July 29, 2004

Parents of American Detained Without Charge by Saudis Sue U.S.


New York Times

WASHINGTON, July 28 - The parents of an American citizen detained without charge for more than a year in Saudi Arabia sued the federal government here on Wednesday, contending that the Bush administration had unlawfully ordered him held for interrogation about suspected terrorist plots.

The 23-year-old detainee, Ahmed Abu Ali of Falls Church, Va., was arrested while attending the Islamic University of Medina in Saudi Arabia in June 2003. The Federal Bureau of Investigation searched his family's home in Virginia days after his arrest, saying he was linked to a group of Virginia men charged with plotting to assist Lashkar-e-Taiba, a Pakistan-based group dedicated to pushing Indian forces out of the disputed Kashmir region.

Three other Americans, who were arrested in Saudi Arabia about the same time, were extradited to the United States and charged in the plot in July 2003. Relatives of Mr. Abu Ali said he was questioned by the F.B.I. in Saudi Arabia shortly after his arrest, but he has not been charged with a crime by either American or Saudi officials.

Mr. Abu Ali's parents asked the United States District Court here to order the American authorities to secure his release, describing his detention as a violation of his constitutional rights. They fear that their son, who was acquainted with some of the men accused in the Virginia plot, has been tortured during his imprisonment.

Officials from the F.B.I. and the Departments of Justice, Homeland Security and State, who were named as defendants in the case, declined to comment on the lawsuit. Nail Al-Jubeir, a spokesman for the Embassy of Saudi Arabia, declined to comment on what he described as "an ongoing" Saudi investigation.

Omar Abu Ali, the father of Mr. Abu Ali, said: "We have been living a nightmare for a whole year. My son is innocent. What we hope is to bring him back safe and clear."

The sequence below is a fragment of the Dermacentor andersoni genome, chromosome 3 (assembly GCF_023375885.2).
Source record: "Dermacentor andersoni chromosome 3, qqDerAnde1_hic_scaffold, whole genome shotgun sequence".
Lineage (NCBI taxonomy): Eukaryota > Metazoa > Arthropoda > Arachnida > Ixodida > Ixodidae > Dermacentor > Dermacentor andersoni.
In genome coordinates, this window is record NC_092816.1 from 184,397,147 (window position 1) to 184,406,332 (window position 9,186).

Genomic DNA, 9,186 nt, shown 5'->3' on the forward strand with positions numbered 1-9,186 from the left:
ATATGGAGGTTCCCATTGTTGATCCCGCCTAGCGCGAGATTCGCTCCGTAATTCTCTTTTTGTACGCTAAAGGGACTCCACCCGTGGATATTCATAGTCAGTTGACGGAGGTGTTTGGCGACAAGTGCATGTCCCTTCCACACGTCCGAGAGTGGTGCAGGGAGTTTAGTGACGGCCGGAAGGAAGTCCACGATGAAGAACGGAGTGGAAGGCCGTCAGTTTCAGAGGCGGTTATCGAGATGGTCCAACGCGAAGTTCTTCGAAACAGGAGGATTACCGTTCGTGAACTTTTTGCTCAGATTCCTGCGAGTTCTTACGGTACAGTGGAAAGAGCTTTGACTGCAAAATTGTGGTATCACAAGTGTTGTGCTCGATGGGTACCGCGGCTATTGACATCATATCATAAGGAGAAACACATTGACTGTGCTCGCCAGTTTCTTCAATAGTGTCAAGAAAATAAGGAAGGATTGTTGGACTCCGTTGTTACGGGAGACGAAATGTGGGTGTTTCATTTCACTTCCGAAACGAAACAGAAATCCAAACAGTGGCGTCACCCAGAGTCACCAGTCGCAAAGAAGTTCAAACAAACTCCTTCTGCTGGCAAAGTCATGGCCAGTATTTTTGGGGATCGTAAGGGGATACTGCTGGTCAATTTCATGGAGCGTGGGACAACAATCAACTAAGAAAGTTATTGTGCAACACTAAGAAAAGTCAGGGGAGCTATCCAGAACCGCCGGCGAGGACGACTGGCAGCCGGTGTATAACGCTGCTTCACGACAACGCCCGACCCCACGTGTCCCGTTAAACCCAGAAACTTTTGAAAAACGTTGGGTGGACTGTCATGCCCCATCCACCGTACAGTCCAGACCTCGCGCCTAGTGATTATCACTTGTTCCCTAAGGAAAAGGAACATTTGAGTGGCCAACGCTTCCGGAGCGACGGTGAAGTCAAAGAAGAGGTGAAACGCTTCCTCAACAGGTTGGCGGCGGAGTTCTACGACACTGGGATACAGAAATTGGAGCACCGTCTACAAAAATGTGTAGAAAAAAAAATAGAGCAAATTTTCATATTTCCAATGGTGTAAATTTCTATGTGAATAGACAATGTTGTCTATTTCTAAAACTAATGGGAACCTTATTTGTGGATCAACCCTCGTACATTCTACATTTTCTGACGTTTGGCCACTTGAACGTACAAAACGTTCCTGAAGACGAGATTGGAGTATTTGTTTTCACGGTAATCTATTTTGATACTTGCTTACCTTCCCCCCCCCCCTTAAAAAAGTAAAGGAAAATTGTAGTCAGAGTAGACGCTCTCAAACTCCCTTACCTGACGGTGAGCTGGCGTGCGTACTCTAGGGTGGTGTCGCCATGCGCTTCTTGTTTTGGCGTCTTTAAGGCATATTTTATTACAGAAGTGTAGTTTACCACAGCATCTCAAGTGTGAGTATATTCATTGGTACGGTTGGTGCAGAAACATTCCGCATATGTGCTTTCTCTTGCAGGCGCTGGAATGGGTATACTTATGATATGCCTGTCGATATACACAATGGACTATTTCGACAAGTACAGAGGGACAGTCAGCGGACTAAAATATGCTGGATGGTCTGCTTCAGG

Morton Sklar, the family's lawyer and the director of the World Organization for Human Rights, an advocacy group here, said there was no direct precedent for a federal court to order American authorities to release an American citizen held by a foreign government.

But legal scholars say the Supreme Court ruling in the case of hundreds of detainees confined at the United States naval base at Guantánamo Bay, Cuba, may open the door for such a case.

On June 28, the Supreme Court ruled that federal judges have jurisdiction to consider petitions from detainees in Guantánamo who argue that they are being unlawfully held. The majority's analysis suggested that federal courts might also have jurisdiction to hear claims of illegal detention from those held in other foreign locations.

"Prior to June 28, 2004, it would have been thought to be virtually absurd, a very long-shot kind of action," Michael Greenberger, director of the Center for Health and Homeland Security at the University of Maryland, said of Mr. Abu Ali's lawsuit.

But Mr. Greenberger said the majority's analysis, while ambiguous, suggested that such lawsuits might be properly heard by the federal courts.

"What the lawyers here are probably doing is trying to take advantage of this ambiguity," said Mr. Greenberger, who is also a law professor at the University of Maryland.

Mr. Sklar said he expected the United States to insist that Saudi officials, not American ones, are detaining Mr. Abu Ali. He dismissed that claim. The family says American officials told them that the Saudis would release Mr. Abu Ali at the request of the Bush administration.

Mr. Sklar said testimony in the case against the Virginia men charged with plotting to assist Lashkar-e-Taiba shows that American officials were investigating Mr. Abu Ali. In July 2003, an F.B.I. agent testified that Mr. Abu Ali had bought a gun from one of the men charged in the case and had participated in some of the training.

The F.B.I. said Saudi officials detained Mr. Abu Ali because they believed he was involved in a bombing plot in Saudi Arabia, a contention his family denies. "His detention is subject to U.S. control," Mr. Sklar said.

State Department officials confirmed that Mr. Abu Ali remained in detention in Saudi Arabia and said consular officials visited him regularly. They declined to discuss the specifics of his case, but suggested that they had doubts as to whether he had been tortured.

"The United States government does not tolerate the mistreatment or torture of its citizens and lodges a complaint with the host government whenever torture or mistreatment is alleged to occurred," said Kelly Shannon, a spokeswoman for the State Department. "No complaint of torture has been lodged with the Saudi Arabian government."